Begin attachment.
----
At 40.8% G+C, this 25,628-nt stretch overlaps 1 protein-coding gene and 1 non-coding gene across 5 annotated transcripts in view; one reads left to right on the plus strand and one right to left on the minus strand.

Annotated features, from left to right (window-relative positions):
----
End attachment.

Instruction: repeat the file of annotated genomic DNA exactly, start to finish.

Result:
At 40.8% G+C, this 25,628-nt stretch overlaps 1 protein-coding gene and 1 non-coding gene across 5 annotated transcripts in view; one reads left to right on the plus strand and one right to left on the minus strand.

Annotated features, from left to right (window-relative positions):